We are well aware that Artificial Intelligence or AI is likely to be a major issue of the hobby's going forward in the information sector and will undoubtedly be impacted, both positively and negatively. It has already started, the New York Times newspaper has just recently sued Microsoft and OpenAI for copyright infringement, with likely more lawsuits to follow but how will this affect the hobby?
Will the false material currently being plagiarised from multiple websites be accepted as true gospel in opposition to the casual, factually accurate opposing viewpoint? That, in turn, would sound more like a popularity contest than a categorical assertion of reality. It would appear that some auction websites and the likes far too frequently lead buyers down the proverbial garden path with charming tales of hobby lore to result in a record sale, albeit sometimes lore is all we have but often devoid of the true facts.
A case in point is the recently completed 7.2-million-dollar REA auction of the Babe Ruth "rookie" card, as this card had never really been referred to as a rookie in previous sales and clearly is not. This was reinforced by venerated hobby Rookie Card Specialist; Victor Romans among many other seasoned hobbyists agreeing, although many apparently don't want to fight the narrative publicly. However, going forward, AI may sadly result in how we see the facts, according to rumor, here say and popular belief.
Now, without going into the SGC grade of the Ruth, let me share a personal anecdote. I glanced over SGC's pop report and saw many documented card sets with date of issue errors on their website. My second self-published Vintage Hockey Collectors Guide from 2006 has the majority of these corrected. Looking back a few years, I had a phone chat with SGC. I suggested they acquire one of my 2015 VHC hockey guides, saying, "You have quite a few errors on your dating of cards you've graded (and I'm just talking hockey here)", and believe it would help SGC greatly, to which they replied, "We have enough guides.". Ok then, nuff said.
Actually no, not quite enough said: A year ago, I even went so far as to message Peter Steinberg of SGC and Nat Turner of PSA on Instagram regarding two similar but separate hockey card sets from the 1920s that had the years erroneously reversed. To make matters worse, both sets skew the rare short prints in each set. Nat Turner responded back to me in a timely manner, less than a day and directed me to have it fixed by contacting their office which he spearheaded. Peter of SGC, never responded and I am surprised that SGC is so resistant to help getting things right. PSA still has a bit of work to do too but they have been very proactive in the past few years. I am not picking on any one grading company, this is just from personal experience and they all lack having a historian on their payroll and or retained to ensure proper review and documentation.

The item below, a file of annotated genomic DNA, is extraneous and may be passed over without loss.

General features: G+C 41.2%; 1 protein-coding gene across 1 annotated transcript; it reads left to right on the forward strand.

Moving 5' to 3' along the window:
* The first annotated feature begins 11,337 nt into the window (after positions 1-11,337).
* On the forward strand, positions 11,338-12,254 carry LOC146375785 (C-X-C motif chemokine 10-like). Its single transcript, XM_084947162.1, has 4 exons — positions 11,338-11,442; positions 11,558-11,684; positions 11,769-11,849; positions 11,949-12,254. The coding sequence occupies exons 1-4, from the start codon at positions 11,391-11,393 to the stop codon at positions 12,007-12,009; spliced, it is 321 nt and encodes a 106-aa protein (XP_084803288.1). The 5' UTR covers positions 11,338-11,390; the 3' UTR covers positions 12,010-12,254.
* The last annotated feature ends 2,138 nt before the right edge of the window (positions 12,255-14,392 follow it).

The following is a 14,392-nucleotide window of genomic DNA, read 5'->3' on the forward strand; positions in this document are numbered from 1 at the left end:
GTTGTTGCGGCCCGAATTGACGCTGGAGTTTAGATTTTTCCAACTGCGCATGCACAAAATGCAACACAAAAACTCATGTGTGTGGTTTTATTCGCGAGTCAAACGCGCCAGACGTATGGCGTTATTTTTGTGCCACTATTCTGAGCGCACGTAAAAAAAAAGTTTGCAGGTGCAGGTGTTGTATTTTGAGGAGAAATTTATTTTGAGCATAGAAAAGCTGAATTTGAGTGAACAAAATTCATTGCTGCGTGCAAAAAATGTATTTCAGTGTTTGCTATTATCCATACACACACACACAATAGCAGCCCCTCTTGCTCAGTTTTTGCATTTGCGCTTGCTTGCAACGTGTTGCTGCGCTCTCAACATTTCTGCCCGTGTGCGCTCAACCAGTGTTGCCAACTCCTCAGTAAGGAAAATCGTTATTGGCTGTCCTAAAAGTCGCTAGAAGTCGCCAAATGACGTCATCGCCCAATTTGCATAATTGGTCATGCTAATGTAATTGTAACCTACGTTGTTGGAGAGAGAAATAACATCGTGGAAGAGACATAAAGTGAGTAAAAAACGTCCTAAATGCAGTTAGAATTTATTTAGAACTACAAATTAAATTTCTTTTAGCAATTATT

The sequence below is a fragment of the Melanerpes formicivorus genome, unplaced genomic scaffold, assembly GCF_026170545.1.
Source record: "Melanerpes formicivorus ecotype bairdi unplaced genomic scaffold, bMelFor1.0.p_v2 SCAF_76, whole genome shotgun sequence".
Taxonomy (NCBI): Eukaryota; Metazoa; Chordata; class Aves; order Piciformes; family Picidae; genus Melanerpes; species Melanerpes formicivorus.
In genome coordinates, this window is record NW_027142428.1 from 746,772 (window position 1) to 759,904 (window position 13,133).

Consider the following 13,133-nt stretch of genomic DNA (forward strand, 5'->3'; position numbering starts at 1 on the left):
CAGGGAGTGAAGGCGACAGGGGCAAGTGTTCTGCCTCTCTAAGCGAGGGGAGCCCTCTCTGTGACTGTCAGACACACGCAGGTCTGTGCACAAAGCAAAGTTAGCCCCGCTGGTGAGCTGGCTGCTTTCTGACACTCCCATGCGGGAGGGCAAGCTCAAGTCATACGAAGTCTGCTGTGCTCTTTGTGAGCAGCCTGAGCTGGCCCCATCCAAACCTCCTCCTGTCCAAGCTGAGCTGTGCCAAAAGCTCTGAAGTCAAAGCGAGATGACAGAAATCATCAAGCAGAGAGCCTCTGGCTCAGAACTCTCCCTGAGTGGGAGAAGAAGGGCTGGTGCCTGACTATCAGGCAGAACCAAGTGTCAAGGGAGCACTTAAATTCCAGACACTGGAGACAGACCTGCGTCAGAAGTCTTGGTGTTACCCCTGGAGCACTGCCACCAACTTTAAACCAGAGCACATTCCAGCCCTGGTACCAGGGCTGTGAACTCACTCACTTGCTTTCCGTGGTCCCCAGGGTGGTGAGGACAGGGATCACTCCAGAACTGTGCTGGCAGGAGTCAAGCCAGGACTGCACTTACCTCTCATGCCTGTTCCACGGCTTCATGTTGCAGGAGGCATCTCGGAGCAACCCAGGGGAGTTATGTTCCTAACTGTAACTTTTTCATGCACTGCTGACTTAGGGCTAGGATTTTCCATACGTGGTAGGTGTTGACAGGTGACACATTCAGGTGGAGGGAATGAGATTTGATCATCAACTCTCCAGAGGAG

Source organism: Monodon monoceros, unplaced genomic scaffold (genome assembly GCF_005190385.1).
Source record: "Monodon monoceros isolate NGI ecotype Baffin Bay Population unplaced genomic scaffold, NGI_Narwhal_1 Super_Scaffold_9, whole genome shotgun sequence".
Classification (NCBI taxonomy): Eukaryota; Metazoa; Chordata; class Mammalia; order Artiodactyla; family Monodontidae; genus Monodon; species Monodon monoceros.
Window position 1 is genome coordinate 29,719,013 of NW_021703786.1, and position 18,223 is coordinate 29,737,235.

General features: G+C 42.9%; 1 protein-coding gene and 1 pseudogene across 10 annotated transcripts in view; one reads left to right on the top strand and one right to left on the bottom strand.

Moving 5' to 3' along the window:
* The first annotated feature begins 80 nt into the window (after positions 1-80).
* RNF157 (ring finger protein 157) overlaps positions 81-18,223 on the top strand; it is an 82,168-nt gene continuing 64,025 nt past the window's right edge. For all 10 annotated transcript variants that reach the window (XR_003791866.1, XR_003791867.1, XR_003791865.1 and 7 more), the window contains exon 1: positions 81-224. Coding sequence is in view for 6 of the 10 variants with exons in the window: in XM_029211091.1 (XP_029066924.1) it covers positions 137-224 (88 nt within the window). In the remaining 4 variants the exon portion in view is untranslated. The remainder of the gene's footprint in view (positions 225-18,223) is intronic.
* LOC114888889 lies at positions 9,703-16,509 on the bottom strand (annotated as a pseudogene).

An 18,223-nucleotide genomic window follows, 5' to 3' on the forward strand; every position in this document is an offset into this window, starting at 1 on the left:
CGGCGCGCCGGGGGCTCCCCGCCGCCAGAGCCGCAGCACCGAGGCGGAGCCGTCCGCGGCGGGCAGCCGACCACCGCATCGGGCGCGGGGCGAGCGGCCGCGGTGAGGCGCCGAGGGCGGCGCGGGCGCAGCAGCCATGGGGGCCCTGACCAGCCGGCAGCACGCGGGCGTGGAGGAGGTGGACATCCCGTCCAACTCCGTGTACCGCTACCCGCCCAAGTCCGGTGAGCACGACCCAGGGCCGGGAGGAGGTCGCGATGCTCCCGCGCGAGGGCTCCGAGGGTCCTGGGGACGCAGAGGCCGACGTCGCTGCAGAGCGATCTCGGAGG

With AI, it will be challenging to make changes in the hobby; the question is, where do we go from there? And what kind of copyright will be upheld? Will AI be able to bypass paywalls, and if so, what kind of ownership would they have over this valuable data? What restrictions will be placed on AI? Will the more comprehensive and in-depth information that is available, such as the vintage hockey and CFL football cards, collectibles and memorabilia on Bobby Burrell and Andy Malycky's new website and app "Needuum" be compromised by a simple OpenAI or ChatGBT search result, jeopardizing their life's work?
Would AI be the sword of Damocles hanging over the head of Geoff Wilson's Market Movers or will Card Hedge, CollX, Ludex and any other hobby-related company fall prey to the peril of AI? Will writers succumb to the capricious nature that AI will wield upon them. Only time will tell.
Although the consequences of AI are not so bleak, many people, like your writer, feel that artificial intelligence is gold since it will provide the hobby historians with more detailed information with the ability to search the often-overlooked nooks and crannies of the internet for missing nuggets of knowledge. But regardless of your hobby clout, AI is unable to honor or revere the opinions of a single expert; only humans are capable of doing so, which is a shortcoming in the hierarchy of public opinion likely used by AI.
Technology is here to stay, and even though I embrace it, I can't hand over the wheel to anything else without feeling uneasy. This is due to the fact that with AI driving makes it difficult to provide a smooth and accident-free journey; it lacks the independent judgment to decide to avoid the dark and murky trail that lies at the fork in the road.